Heart disease 101: Which symptoms matter most?

If unexplained chest pain or other signs wake you up, it’s an emergency

hands making a heart on red background

Part of your job as the owner of a beating heart is keeping it healthy as well as fixing it when there are problems.

Any list of things one can do to ward off or minimize heart issues is going to have to start with recognizing symptoms and seeking out medical attention when the situation warrants it.

It’s a necessary piece of any puzzle involving heart issues.

“A lot of times patients will have a lot of anxiety about whether this pain they have has to do with their heart,” said Dr. Arbind Chaudhary, a cardiologist at Sanford Aberdeen Clinic. “When they come to see me I try to get a sense for how best to serve them.”

Be sensitive to warning signs

So what should you do if you’re not feeling right and you’re wondering if it’s heart-related?

Be sensitive to the warning signs. That’s most important.

Seek medical attention if:

  • You have chest discomfort when you walk or exercise.
  • You have chest pain along with tiredness (fatigue) or shortness of breath.
  • Your resting heart rate is usually faster than 100 beats per minute.
  • You are a young man with erectile dysfunction.

Note: Women may have stomach upset, and older adults may have confusion or fainting. These are all warning signs of a possible heart attack. Symptoms are not the same for everyone.

Symptoms and categories

The term “cardiovascular disease” is often used to describe many conditions that affect circulation in the body. A glossary:

  • Heart disease happens when blood circulating to the heart muscle is slowed or stopped because of a blocked artery.
  • Heart failure happens when the heart loses its ability to pump blood as it should. It can be caused by a number of factors. These include damage to the heart or blocked arteries and high blood pressure.
  • Stroke happens when blood flow to the brain is blocked. This is the most common type often because of a blood clot or blockages within arteries.
  • Peripheral arterial disease consists of blockages in the arteries to the legs, feet, arms and stomach.

Keep it simple

Weaving through all the possible causes and symptoms can be unnerving but there is no reason to make things more complicated than they need to be.

“With heart signs and symptoms, most of them are related to activities,” Dr. Chaudhary said. “The most common symptom is chest pain. One of the things that really worry us from a doctor’s standpoint is when symptoms wake someone up from sleep. It’s 4 or 5 a.m. and they wake up with this chest pain, pressure or heaviness.”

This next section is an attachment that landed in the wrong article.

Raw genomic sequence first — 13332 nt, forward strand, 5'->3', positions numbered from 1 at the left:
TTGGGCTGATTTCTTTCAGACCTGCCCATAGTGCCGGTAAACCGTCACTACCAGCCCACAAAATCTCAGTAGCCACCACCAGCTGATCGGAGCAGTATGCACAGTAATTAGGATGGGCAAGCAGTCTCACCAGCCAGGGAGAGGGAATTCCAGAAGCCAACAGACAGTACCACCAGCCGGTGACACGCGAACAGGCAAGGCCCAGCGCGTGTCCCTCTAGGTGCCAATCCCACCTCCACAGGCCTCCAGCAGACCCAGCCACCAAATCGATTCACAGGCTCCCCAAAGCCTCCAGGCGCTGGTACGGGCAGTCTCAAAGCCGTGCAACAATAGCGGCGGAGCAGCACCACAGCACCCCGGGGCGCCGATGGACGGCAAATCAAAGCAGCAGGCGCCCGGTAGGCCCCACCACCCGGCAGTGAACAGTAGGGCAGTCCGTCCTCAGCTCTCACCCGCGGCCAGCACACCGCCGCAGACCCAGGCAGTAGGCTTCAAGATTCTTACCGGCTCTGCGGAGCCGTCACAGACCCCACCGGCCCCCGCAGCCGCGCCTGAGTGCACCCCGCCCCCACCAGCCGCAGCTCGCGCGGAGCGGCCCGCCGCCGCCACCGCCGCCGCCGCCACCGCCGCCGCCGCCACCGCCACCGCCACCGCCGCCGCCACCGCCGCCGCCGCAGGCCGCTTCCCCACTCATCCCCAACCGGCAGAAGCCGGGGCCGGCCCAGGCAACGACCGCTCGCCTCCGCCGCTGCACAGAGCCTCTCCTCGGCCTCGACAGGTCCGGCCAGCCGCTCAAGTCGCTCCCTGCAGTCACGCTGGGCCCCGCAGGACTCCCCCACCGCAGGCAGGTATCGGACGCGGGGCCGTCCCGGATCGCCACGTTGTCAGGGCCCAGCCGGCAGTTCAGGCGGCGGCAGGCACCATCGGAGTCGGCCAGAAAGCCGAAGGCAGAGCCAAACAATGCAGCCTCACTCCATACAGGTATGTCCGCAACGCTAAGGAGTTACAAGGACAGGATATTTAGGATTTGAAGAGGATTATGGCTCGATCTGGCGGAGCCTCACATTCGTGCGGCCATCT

Combined with sweating or nausea, it’s definitely a “red flag” according to Dr. Chaudhary.

“These symptoms do not fit into any pattern — when they can’t explain why they are feeling this way — it’s time to call 911,” Dr. Chaudhary said.

Stopping it before it starts

The partnership with your providers on heart health care ideally happens before any symptoms would arrive. Risk factors like family history and age — two things a patient has no control over — can make one more susceptible to heart disease. There are other factors, however, that a patient can use to minimize their risks.

“A change in lifestyle can definitely help,” Dr. Chaudhary said. “That means eating less red meat, eating more greens and vegetables. If you’re eating meat, fish is better than red meat and lean chicken is also better.”

While most people are familiar with the basics in reducing the risk of heart issues, they bear repeating. You can ask your health care provider to help you:

  • Quit smoking
  • Lose weight
  • Eat a healthy, balanced diet
  • Exercise
  • Control your blood pressure
  • Improve your cholesterol

“Diet and regular exercising are very important parts of reducing risk,” Dr. Chaudhary said. “The usual recommendations for exercising is 30 minutes of leisure activities five days a week. Moderate intensity is fine. I would tell people, however, not to start moderate intensity on Day 1. Start slow and build up to it.”

From the patient’s side of it, a lot of the lifestyle decisions are not real complicated. And, hearteningly, adjusting to healthier habits can have a significant effect.

“By exercising and improving your diet, you’re helping your cholesterol, blood sugar and blood pressure get better – you’re on your way to taking care of half your problems,” Dr. Chaudhary said. “By monitoring those factors and treating them so that you can hit adequate target numbers, you can go a long way toward preventing a heart blockage in the future.”

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Posted In Healthy Living, Heart, Symptom Management, Vascular

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